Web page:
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What exactly is a disease?

Yeah...you've been there, right? You tell someone you have a disease or a rare disease and there is a look of absolute horror! Suddenly, people think you're contagious and, if they touch you, they will find themselves ravished in pain and crippled. We've heard the story time and time again from people. So, we wanted to take a minute to define the difference so that maybe people will better understand just what "disease" means.


What is a disease?

Merriam_Webster defines disease as "an illness that affects a person, animal, or plant : a condition that prevents the body or mind from working normally." 

The medical definition on Merriam-Webster states "an impairment of the normal state of the living animal or plant body or one of its parts that interrupts or modifies the performance of the vital functions, is typically manifested by distinguishing signs and symptoms, and is a response to environmental factors (as malnutrition, industrial hazards, or climate), to specific infective agents (as worms, bacteria, or viruses), to inherent defects of the organism (as genetic anomalies), or to combinations of these factors : sicknessillness—called also morbus

In other words, a disease affects the functions of the body but does not make it contagious. A disease in itself will not infect others or cause a pandemic. But, there are other kinds of diseases...
What is a contagious disease?

There is a difference between a basic disease that interrupts function and an infectious disease. 

So...we're going to stick with good 'ol Merriam-Webster for the definition: "an infectious disease communicable by contact with one who has it, with a bodily discharge of such a patient, or with an object touched by such a patient or by bodily discharges—compare"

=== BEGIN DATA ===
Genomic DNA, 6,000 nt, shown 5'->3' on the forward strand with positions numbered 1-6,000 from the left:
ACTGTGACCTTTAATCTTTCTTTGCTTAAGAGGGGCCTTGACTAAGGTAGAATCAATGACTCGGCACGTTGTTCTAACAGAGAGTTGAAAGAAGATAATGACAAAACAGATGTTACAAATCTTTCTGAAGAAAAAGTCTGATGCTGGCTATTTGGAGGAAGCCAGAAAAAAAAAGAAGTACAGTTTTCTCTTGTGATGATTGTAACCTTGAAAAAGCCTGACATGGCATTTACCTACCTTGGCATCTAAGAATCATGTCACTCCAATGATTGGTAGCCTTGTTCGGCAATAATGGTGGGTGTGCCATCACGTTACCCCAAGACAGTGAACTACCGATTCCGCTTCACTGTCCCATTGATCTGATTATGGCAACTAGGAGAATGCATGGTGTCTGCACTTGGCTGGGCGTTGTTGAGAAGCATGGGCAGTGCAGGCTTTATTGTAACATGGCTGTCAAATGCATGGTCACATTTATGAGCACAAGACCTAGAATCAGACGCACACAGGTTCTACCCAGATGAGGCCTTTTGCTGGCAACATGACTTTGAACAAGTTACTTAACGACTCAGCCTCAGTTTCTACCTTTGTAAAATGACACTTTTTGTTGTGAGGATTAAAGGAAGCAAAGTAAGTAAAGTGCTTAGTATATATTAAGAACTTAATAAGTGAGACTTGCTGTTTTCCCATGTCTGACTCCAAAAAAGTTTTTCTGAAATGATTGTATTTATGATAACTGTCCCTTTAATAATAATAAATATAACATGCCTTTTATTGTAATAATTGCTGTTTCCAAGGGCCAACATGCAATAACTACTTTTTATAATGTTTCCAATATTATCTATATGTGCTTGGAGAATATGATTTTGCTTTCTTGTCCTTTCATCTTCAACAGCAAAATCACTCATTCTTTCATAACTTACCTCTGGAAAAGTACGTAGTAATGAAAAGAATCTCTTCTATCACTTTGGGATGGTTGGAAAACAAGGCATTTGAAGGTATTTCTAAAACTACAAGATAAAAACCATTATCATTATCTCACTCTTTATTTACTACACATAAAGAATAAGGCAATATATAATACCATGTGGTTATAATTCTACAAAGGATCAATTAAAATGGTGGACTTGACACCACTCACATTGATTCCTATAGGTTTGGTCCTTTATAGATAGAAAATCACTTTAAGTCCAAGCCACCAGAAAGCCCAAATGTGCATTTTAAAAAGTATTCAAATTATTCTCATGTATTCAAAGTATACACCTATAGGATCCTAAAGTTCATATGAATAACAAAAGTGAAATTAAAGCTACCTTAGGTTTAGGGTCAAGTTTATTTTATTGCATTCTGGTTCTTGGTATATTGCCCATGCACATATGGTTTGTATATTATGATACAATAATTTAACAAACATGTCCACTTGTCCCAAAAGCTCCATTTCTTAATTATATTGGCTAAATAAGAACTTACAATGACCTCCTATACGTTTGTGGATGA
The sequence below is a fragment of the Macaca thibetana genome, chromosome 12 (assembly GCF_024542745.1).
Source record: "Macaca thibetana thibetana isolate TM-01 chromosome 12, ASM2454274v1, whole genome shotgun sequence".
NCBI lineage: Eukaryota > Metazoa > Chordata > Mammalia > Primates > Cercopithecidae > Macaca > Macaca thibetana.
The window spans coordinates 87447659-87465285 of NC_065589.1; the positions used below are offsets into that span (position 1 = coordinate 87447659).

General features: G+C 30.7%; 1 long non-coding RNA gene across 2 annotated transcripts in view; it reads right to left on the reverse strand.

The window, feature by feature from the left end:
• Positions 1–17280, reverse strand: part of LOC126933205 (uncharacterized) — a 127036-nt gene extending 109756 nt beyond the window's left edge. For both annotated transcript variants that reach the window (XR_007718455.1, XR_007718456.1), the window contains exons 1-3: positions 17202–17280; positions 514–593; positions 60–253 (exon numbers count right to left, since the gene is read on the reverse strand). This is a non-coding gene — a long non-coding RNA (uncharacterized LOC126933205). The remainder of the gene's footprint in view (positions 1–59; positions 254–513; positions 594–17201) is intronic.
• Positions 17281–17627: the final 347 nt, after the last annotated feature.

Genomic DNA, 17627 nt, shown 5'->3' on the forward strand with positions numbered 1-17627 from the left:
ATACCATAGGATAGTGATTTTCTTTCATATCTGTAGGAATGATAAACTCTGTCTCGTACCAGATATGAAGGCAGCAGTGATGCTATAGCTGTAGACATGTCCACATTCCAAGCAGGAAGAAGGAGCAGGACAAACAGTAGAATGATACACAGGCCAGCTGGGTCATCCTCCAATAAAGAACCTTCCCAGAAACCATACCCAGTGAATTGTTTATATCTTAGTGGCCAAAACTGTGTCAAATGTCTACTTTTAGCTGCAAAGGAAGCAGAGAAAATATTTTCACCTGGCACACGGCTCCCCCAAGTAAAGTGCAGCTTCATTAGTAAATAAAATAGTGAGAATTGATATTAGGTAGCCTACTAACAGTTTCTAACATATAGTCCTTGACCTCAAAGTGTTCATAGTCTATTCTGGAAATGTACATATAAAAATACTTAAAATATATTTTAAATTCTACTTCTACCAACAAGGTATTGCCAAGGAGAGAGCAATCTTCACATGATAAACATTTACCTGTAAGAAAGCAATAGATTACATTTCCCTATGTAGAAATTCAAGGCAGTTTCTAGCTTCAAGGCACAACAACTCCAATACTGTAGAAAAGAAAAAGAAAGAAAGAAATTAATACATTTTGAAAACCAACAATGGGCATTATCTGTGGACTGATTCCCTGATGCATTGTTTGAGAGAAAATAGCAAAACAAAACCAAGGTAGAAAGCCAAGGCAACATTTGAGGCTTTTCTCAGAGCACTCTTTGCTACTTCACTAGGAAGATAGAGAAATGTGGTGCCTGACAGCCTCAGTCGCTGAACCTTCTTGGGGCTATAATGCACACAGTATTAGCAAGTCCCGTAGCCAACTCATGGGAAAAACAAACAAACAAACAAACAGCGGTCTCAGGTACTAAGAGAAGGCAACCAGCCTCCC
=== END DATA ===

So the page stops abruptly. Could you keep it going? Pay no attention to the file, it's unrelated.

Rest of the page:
Adding to the definition, Wikipedia tells us that "Usually, epidemics are caused only by contagious diseases, but occasional exceptions occur, such as with black plague. This is because epidemics may also be regarded in terms of proportion of people infected with a transmissible disease.


Something else to keep in mind is that "a 'contagious disease' is sometimes defined in practical terms of whether isolation or quarantine make sense as a public health response."
What is an infectious disease?

So, what is an infectious disease? The reliable and reputable Mayo Clinic website tells us the following:

"Infectious diseases are disorders caused by organisms — such as bacteria, viruses, fungi or parasites. Many organisms live in and on our bodies. They're normally harmless or even helpful, but under certain conditions, some organisms may cause disease.

Some infectious diseases can be passed from person to person. Some are transmitted by bites from insects or animals. And others are acquired by ingesting contaminated food or water or being exposed to organisms in the environment.

Signs and symptoms vary depending on the organism causing the infection, but often include fever and fatigue. Mild complaints may respond to rest and home remedies, while some life-threatening infections may require hospitalization.

Many infectious diseases, such as measles and chickenpox, can be prevented by vaccines. Frequent and thorough hand-washing also helps protect you from infectious diseases."
No, you can't get a disease like Chiari or Syringomyelia or Tethered Cord or Empty Sella from being around someone who has it or even by sharing a smooch. But, what you can get from those who have a rare disease is a lesson in patience, a friend for life, and a whole lot of loyalty and love.

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